Thankfully the TV people taped our bit first, as I had to rush off to play piano for my girls choir at Loreto Senior Primary in Crumlin. They were doing their Spring show and I had two choirs to play for: the 88-strong group that had taken part in the Hallelujah Chorus project (massed school choirs get together each year to do a concert with a full orchestra), and the younger ‘school choir’. The 88 did an Abba medley and the school choir did two songs I’d been working on with them this term – ‘Colors Of The Wind’ from Pocahontas by the amazing Alan Menken (look him up and marvel at his body of work) and ‘The Peanut Vendor’, a Cuban song about a dude who sells peanuts. I got there with minutes to spare before I was meant to be on…I think the poor head teacher was a little emotionally frayed by the whole experience! Of course, I breeze in with not a bother on me 🙂
Here’s the Abba medley:
And here’s ‘The Peanut Vendor’:
Came across this funny article (via Twitter) about children’s programmes on Nickelodeon Jr. Now, I don’t have kids but I do work with little ones sometimes. The guy who wrote the article rates the shows’ songs and music, too, which I found interesting. His descriptions led me to check out Wow! Wow! Wubbzy! on YouTube…
I liked the slightly unexpected melody in the chorus and the harmonies. There’s an effect on the voice, too, that’s like when you add upper harmonics to an organ sound – a breathy doubling at the octave.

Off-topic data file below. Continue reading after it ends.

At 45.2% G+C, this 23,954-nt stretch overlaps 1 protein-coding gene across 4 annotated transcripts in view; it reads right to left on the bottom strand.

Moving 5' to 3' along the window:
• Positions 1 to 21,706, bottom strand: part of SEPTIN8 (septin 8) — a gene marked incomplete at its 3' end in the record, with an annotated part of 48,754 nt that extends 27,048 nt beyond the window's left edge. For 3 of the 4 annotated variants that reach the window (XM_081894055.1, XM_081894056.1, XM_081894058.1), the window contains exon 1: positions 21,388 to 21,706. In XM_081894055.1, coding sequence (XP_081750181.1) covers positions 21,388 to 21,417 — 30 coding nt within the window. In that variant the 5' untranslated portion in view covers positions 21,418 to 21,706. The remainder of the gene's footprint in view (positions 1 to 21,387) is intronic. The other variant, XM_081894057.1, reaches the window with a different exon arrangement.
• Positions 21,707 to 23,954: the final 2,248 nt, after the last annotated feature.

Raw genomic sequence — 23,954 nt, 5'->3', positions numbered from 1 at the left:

At the end of the article is another treat – Yo Gabba Gabba. He includes a YouTube clip from this show of a song called Party In My Tummy. Now I know catchy and *this* is catchy!
I found this site via @laputean on Twitter. It’s by a Dutch guy called Paul van Coeverden and, being entirely based in Flash, doesn’t need a lot of computer power. He doesn’t shy away from using music that might be considered difficult, in fact the first animation I watched was of a teddy bear and was set to a piano piece by Arnold Schoenberg, the architect of the atonal movement.
There’s a fun game where you choose which track a train should travel on, matching the landscape it will pass through to the music you’re hearing (an overture by Rossini).
I can’t wait to explore it more. It looks ideal for musically curious kids but don’t let that stop you from checking it out yourself 🙂